As the spread of the coronavirus continues, everyone from the medical community to government officials is talking about "flattening the curve." What does it mean, exactly? The "curve" here refers to the line on a graph that rises as the number of cases of a particular infectious disease increase, then falls as that number goes down. Flattening that line means slowing transmission of COVID-19, the illness caused by the new coronavirus, so a community or society doesn't end up with an overwhelming number of cases all at the same time.
Graphically, we see this as a line that rises slightly and stabilizes over time at a certain level, then declines at the same measured pace. Considered the best way to stop the pandemic, this flattening of the curve can save lives by allowing hospitals the time and resources to treat everyone who needs services.
So far, the U.S. has reported more than 1,600 cases of COVID-19, while global cases have topped 164,800. If a large group of people become infected all at once, the number of cases in a geographic area will overwhelm the healthcare system, indicated by the capacity line, which is somewhat arbitrary in the below image but is useful for illustrative purposes.
What is social distancing?
First and most importantly, how do we avoid a sudden sharp spike in coronavirus cases? Governments such as those in China and Italy, among the hardest-hit by the crisis, have tried quarantines, ordered "social distancing," and shuttered shops and restaurants. Mathematical models show that quarantining the sick and those who have been exposed to them can help, but there are still people who have to go to work or take public transportation, and they might come in close contact with others and not follow recommended precautionary measures like frequent hand washing, so the virus continues to spread.
The stronger option is for some of the population to practice social distancing. By avoiding gatherings of large groups, the virus doesn't spread to as many people in a short time.
But the strategy that flattens the curve the most is for almost everyone to practice social distancing. In that scenario, most public gathering places are closed, and people isolate themselves as much as possible.
This flatter curve is important to hospitals -- and eventually to all of us -- for one simple reason: resources. A recent report from Johns Hopkins Bloomberg School of Public Health offers some interesting insight. There are currently 46,500 medical intensive-care beds in U.S. hospitals, and in a moderate outbreak of coronavirus, about 200,000 would be needed. The impact on U.S. hospitals would be "severe" at best -- especially since most hospitals are operating at or near full capacity even without the problem of coronavirus.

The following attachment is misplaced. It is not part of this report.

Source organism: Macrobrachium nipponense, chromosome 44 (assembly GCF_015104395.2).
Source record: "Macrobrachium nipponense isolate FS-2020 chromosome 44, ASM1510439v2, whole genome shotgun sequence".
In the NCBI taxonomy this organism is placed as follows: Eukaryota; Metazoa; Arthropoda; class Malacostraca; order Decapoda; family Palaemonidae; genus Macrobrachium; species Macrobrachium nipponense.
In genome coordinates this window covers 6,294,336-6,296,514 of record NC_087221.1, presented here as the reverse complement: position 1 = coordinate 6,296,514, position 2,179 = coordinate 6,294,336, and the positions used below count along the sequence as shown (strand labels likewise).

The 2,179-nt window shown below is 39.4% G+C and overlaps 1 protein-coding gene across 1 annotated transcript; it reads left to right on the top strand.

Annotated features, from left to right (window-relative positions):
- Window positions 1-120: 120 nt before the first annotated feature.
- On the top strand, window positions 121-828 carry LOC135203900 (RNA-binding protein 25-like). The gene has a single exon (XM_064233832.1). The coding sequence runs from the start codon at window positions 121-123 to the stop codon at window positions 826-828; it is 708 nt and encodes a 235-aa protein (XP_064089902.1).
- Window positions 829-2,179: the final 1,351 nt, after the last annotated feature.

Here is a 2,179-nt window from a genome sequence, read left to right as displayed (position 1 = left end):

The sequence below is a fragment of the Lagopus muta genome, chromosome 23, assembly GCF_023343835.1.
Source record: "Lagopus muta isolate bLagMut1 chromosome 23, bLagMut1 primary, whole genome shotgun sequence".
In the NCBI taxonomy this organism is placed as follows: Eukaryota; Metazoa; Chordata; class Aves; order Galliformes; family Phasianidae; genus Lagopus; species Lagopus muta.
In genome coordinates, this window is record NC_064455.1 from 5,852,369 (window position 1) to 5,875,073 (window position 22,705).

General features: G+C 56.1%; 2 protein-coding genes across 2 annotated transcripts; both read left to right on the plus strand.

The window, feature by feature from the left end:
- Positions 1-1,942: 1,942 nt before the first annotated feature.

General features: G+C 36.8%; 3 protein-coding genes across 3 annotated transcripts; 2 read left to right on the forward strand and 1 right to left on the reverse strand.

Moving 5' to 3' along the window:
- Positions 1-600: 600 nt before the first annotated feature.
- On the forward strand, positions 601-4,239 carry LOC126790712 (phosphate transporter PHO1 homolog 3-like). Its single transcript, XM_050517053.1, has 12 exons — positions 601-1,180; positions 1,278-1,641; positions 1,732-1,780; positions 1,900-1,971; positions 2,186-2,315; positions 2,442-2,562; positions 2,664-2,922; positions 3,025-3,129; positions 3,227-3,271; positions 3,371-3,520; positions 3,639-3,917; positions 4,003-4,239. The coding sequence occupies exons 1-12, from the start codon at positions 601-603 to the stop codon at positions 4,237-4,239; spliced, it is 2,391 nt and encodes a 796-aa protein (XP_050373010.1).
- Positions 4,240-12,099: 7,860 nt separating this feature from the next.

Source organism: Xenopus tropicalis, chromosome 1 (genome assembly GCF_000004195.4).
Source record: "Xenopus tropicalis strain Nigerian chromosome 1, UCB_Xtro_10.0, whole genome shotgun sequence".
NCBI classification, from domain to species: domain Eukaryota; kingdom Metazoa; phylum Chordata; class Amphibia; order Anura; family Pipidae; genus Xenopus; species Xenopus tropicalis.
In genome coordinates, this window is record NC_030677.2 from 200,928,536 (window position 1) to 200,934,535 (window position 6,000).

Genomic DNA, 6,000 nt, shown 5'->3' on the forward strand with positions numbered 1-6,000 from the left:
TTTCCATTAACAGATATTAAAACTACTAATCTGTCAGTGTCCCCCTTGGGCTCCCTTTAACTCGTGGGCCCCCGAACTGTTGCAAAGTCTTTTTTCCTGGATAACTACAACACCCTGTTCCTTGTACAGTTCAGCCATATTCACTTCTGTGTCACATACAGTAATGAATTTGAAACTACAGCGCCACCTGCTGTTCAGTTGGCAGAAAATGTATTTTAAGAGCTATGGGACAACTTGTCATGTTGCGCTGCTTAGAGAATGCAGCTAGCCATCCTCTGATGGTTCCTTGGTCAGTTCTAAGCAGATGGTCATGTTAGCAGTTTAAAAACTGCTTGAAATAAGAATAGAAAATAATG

Another paper from Johns Hopkins Bloomberg School of Public Health reports the current number of ventilators -- essential in a coronavirus outbreak where people develop life-threatening respiratory disease -- in acute care hospitals is 160,000. While in normal times that seems fine, this could be inadequate if many COVID-19 patients need treatment at the same time.
Which patients to save?
And we can't forget about patients with other illnesses. If a hospital is faced with an influx of COVID-19 patients, it's unlikely there will be enough beds, ventilators, and other resources for all who need them. Doctors may have to ration care and make difficult decisions about whom to save. That is already happening in Italy, where coronavirus cases now number more than 24,700.
The number of hospitals in the U.S. is on the decline, with 64 lost over the course of 2018 to leave a total of 6,146 at the end of that year, according to the American Hospital Association. The increase in outpatient services is one of the factors weighing on smaller hospitals, which don't have the resources to set up outpatient centers and benefit from the trend. Bigger entities, leveraging growth in many areas, are faring better. For instance, HCA Healthcare (HCA 0.09%) and Universal Health Services (UHS 2.43%) both have seen annual revenue growth for at least the past three years.
That said, shares of both companies have taken a hit from the coronavirus outbreak, down more than 40% year to date. But Wall Street predicts 62% upside for HCA and 47% upside for Universal Health from these levels. Can we expect these sorts of gains to materialize? It's too early to know.
Eyes on the curve
Not only will the potential transfer of resources to COVID-19 patients stretch hospitals' resources, but it will also weigh on major revenue sources. Hospitals have already started postponing elective surgeries in order to accommodate coronavirus patients, according to press reports, and in some cases, patients themselves may cancel surgery to reduce their contact with others during the outbreak.
If investors want to know how hospitals will emerge from this crisis, they should keep their eyes on the curve. Will it flatten? For our health and the health of hospitals, it's more and more important that it does and that we are doing all we can to contribute by practicing social distancing and good hygiene.